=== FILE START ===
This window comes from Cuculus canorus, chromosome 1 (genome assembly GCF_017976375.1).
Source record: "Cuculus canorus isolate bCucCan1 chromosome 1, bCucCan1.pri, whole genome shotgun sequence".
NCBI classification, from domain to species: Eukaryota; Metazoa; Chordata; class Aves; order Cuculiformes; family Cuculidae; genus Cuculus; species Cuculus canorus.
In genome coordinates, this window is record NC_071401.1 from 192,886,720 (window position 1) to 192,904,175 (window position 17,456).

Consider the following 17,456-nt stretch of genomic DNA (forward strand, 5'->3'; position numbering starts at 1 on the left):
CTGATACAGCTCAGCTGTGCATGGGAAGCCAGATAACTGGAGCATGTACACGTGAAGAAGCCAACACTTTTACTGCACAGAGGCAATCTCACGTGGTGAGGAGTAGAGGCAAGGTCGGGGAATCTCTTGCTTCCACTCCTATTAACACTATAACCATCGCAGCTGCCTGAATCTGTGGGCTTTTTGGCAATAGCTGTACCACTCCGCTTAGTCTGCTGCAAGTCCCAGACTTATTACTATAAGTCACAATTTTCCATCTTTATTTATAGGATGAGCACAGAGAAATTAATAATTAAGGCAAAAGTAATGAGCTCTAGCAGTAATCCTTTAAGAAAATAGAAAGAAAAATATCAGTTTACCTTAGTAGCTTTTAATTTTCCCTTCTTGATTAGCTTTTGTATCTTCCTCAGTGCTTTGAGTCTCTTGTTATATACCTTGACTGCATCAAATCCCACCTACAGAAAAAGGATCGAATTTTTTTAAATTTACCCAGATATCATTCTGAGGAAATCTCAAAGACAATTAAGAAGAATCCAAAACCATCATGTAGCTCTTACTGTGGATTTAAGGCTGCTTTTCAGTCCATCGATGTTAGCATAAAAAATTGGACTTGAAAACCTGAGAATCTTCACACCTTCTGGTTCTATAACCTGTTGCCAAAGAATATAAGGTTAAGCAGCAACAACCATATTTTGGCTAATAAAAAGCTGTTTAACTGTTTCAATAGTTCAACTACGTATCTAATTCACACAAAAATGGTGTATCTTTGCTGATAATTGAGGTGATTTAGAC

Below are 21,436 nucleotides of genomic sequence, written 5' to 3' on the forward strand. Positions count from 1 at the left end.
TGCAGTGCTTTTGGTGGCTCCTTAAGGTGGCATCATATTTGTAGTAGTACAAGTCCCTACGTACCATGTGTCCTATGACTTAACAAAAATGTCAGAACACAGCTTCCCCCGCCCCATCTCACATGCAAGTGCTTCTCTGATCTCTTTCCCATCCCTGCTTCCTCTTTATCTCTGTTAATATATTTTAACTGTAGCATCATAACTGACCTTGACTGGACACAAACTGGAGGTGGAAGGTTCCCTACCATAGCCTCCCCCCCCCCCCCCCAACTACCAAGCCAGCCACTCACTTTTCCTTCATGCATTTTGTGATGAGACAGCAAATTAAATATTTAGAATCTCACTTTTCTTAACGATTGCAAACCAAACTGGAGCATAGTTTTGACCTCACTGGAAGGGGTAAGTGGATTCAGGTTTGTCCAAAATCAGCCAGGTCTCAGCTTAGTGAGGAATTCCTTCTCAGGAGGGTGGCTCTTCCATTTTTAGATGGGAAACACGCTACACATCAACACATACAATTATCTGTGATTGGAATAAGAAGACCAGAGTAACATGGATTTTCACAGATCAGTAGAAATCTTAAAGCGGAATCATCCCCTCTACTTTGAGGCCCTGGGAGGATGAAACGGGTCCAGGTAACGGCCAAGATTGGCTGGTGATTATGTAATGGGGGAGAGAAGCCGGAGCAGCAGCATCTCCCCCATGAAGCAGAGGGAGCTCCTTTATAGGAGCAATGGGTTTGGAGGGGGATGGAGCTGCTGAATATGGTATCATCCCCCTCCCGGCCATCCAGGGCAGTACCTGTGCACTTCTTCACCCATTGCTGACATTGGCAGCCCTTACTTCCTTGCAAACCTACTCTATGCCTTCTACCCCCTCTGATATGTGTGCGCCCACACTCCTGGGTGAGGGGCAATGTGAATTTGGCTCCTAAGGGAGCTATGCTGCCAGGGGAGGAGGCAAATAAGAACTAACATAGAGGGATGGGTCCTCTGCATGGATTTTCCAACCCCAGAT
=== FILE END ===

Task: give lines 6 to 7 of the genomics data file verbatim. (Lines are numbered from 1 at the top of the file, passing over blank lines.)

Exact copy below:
CTGATACAGCTCAGCTGTGCATGGGAAGCCAGATAACTGGAGCATGTACACGTGAAGAAGCCAACACTTTTACTGCACAGAGGCAATCTCACGTGGTGAGGAGTAGAGGCAAGGTCGGGGAATCTCTTGCTTCCACTCCTATTAACACTATAACCATCGCAGCTGCCTGAATCTGTGGGCTTTTTGGCAATAGCTGTACCACTCCGCTTAGTCTGCTGCAAGTCCCAGACTTATTACTATAAGTCACAATTTTCCATCTTTATTTATAGGATGAGCACAGAGAAATTAATAATTAAGGCAAAAGTAATGAGCTCTAGCAGTAATCCTTTAAGAAAATAGAAAGAAAAATATCAGTTTACCTTAGTAGCTTTTAATTTTCCCTTCTTGATTAGCTTTTGTATCTTCCTCAGTGCTTTGAGTCTCTTGTTATATACCTTGACTGCATCAAATCCCACCTACAGAAAAAGGATCGAATTTTTTTAAATTTACCCAGATATCATTCTGAGGAAATCTCAAAGACAATTAAGAAGAATCCAAAACCATCATGTAGCTCTTACTGTGGATTTAAGGCTGCTTTTCAGTCCATCGATGTTAGCATAAAAAATTGGACTTGAAAACCTGAGAATCTTCACACCTTCTGGTTCTATAACCTGTTGCCAAAGAATATAAGGTTAAGCAGCAACAACCATATTTTGGCTAATAAAAAGCTGTTTAACTGTTTCAATAGTTCAACTACGTATCTAATTCACACAAAAATGGTGTATCTTTGCTGATAATTGAGGTGATTTAGAC

Below are 21,436 nucleotides of genomic sequence, written 5' to 3' on the forward strand. Positions count from 1 at the left end.